Facebook Inc (NASDAQ:FB) stock is no longer the preferred choice among smart-money hedge funds, with Alphabet Inc (NASDAQ:GOOGL) recently supplanting it. But that doesn’t mean FB stock is no longer dearly beloved by Wall Street.
Facebook is perched near $170 per share, and is just a couple percentage points away from its all-time high of $175.49. Shares are up more than 45% year-to-date, easily besting the 8% rise in the S&P 500. In fact, FB has also outperformed all its FANG peers — Amazon.com, Inc. (NASDAQ:AMZN), Google parent Alphabet and Netflix, Inc. (NASDAQ:NFLX).
Is Facebook’s Growth Over?
But the bears, who have called for “Peak Facebook,” have raised valuation concerns. And fears about slowing growth are said to have put a near-term ceiling on shares.
Indeed, FB stock is no bargain, trading at 26 times fiscal 2018 estimates of $6.48 per share, compared to a forward P/E of 19 for the S&P 500 index. But those estimates also assume year-over-year earnings growth of more than 21%, which is more than five times the S&P 500’s projected growth rate.
Good luck finding another large-cap stock that it growing profits at that rate and growing the top line at more than 40%.
Obviously, Facebook’s own commentary about its slowing growth rate, particularly in terms of relying on higher news feed ad load, has given investors some pause. The company is also seeing a decline in average pricing. However, much of that decline is due to the fact that newer advertising formats such as video is now accounting for a larger chunk of the business.
To sure, management’s warning is a way to alter investors’ perception on how the company’s growth is measured.
More Than Just an Ad Load Story
Facebook no longer wants to be viewed solely on its ability to inject ads into its News Feed — a practice that can degrade the user experience. Instead, FB is focusing on ways to drive higher engagements via new strategies such as videos, which in turn, can generate higher subscriber growth.
During that shift, however, the current rate of revenue growth will slow. It already has begun to show.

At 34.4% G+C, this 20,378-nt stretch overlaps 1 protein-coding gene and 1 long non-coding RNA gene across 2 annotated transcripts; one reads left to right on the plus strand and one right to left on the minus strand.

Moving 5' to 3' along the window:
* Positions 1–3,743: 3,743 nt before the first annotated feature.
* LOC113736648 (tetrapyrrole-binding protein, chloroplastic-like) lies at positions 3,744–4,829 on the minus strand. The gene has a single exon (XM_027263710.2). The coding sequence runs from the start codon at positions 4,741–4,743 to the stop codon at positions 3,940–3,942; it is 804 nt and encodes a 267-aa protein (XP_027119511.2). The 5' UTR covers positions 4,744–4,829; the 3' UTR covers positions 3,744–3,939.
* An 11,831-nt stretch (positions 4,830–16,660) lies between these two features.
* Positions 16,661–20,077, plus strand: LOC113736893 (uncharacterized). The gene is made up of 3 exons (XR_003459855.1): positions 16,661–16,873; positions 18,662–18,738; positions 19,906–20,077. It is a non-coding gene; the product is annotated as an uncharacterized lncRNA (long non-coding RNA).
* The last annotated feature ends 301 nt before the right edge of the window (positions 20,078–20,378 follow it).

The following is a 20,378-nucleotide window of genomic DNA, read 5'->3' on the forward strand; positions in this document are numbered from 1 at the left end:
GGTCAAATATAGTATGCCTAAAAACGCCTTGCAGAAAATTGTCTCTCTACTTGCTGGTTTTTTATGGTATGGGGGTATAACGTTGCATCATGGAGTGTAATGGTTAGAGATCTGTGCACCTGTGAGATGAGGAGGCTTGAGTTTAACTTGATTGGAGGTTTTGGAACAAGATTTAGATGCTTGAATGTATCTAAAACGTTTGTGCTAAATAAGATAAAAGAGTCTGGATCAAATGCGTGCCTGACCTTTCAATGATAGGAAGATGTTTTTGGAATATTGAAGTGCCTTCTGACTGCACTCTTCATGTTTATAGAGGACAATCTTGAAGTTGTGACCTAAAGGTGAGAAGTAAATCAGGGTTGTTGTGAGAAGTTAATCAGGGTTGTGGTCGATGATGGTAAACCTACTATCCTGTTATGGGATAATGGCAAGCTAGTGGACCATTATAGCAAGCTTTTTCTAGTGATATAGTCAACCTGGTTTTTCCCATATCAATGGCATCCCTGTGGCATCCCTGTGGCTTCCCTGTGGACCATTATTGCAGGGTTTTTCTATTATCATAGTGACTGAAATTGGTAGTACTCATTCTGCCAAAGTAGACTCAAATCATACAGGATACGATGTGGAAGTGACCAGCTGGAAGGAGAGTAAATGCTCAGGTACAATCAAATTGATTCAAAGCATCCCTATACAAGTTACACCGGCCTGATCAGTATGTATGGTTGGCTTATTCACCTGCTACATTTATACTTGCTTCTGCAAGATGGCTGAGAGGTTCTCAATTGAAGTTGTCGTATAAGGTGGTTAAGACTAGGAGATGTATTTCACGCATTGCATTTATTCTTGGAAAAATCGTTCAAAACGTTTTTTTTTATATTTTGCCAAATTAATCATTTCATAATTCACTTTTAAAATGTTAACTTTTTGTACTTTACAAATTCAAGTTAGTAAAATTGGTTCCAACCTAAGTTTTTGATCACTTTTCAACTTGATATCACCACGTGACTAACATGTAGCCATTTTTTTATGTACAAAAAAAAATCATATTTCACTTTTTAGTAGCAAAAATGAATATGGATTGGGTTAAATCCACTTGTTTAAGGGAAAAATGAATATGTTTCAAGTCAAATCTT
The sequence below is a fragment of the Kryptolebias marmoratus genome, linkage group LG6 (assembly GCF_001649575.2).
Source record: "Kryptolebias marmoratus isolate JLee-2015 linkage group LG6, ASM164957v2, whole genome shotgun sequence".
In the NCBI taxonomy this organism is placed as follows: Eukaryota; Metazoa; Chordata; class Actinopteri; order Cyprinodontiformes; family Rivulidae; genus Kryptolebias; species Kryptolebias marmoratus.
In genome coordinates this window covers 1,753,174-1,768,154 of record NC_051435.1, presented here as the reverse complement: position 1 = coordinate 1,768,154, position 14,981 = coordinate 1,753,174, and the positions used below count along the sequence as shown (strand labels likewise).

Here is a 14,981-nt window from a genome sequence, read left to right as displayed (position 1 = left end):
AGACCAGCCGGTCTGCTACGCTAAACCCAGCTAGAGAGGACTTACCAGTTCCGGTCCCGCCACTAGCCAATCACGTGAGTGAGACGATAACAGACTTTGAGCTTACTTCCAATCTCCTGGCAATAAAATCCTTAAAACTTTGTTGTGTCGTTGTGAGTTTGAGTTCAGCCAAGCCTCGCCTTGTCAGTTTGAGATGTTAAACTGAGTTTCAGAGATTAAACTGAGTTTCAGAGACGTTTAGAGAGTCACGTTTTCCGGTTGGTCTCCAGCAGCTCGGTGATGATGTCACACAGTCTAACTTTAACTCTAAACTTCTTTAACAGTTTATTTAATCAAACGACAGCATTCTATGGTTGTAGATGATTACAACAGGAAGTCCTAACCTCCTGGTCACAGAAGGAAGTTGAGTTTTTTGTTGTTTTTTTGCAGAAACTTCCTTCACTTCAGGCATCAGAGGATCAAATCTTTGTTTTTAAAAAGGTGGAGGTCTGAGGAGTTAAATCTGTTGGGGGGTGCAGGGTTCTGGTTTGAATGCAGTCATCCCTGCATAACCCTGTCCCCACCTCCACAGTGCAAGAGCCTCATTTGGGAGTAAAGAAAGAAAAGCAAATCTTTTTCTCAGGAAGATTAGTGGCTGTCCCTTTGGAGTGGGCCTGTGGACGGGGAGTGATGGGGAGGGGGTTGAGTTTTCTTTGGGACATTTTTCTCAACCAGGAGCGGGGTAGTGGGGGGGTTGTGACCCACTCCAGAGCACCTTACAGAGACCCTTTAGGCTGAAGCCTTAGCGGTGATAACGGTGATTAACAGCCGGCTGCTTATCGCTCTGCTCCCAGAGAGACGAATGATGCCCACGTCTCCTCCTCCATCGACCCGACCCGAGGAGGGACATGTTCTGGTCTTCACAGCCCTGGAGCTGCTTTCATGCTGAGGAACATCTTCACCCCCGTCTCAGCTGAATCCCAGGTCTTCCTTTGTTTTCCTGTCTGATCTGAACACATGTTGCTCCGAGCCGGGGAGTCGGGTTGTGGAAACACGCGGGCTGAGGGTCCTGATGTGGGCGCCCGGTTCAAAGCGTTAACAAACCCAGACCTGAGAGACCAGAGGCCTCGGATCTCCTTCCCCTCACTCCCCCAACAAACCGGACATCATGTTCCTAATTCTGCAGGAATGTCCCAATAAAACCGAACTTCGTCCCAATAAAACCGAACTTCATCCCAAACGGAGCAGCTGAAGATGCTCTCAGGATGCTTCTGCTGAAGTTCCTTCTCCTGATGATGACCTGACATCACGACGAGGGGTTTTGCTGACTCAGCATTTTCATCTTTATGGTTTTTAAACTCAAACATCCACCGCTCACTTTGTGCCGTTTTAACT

In the second quarter, while Facebook’s total revenue grew 45% YOY, topping Street estimates, it was down from 49% expansion in the first quarter, while down from 51% and 56% in the respective fourth and third quarters of 2016. When compared to the first quarter of 2016, that marks a growth deceleration of almost 15 percentage points.
But that in and of itself doesn’t mean Facebook is out of juice.
Money Still Talks
Although revenue growth is slowing, Facebook’s profits continue to accelerate because it is more strategic in how it targets ads, which it’s increasingly doing through video. And with the digital ad market poised from exponential growth — spending on digital advertising is projected to rise 18% in 2017 to $229.25 billion, up from $194.6 billion in 2016 — that bodes well for FB.
That increased ad spending affirms the extent to which advertisers continue to value digital and mobile when it comes to connecting with potential customers.
This bodes well for Facebook’s dominating mobile capabilities, which gives it an advantage not only over Alphabet Inc (NASDAQ:GOOGL), but also social rivals Twitter Inc (NYSE:TWTR) and Snap Inc (NYSE:SNAP). That’s because aside from Facebook’s core platform, the company also has WhatsApp, Messenger and Instagram to sustain its long-term growth rate. Among these assets, only Instagram — 700 million monthly active users, up from 600 million in the previous quarter — has fewer than 1 billion monthly active users.
In short, don’t focus solely on the rate of overall revenue growth. The fact the digital ad pie is expanding will allow FB to draw enough revenues from that pie, allowing it to boost the bottom line. In terms of profits, Facebook’s second-quarter number of $3.9 billion marked a 71% year-over-year surge.
Bottom Line for FB Stock
With 2 billion active users on the platform, Facebook’s massive advertising network will remain a force to be reckoned with for many years to come. And the fact that half of the company’s revenue currently comes from North America suggests there’s still an underserved addressable market overseas that Facebook can tap into.
As such, while FB stock is not the bargain it was back in January when it traded under $120, the long-term thesis is still in play. And from my vantage point, the so-called “peak Facebook” is a myth. I expect shares to rise to $200 in the next 12 to 18 months.
If anything changes until then, I’ll re-evaluate.
As of this writing, Richard Saintvilus did not hold a position in any of the aforementioned securities.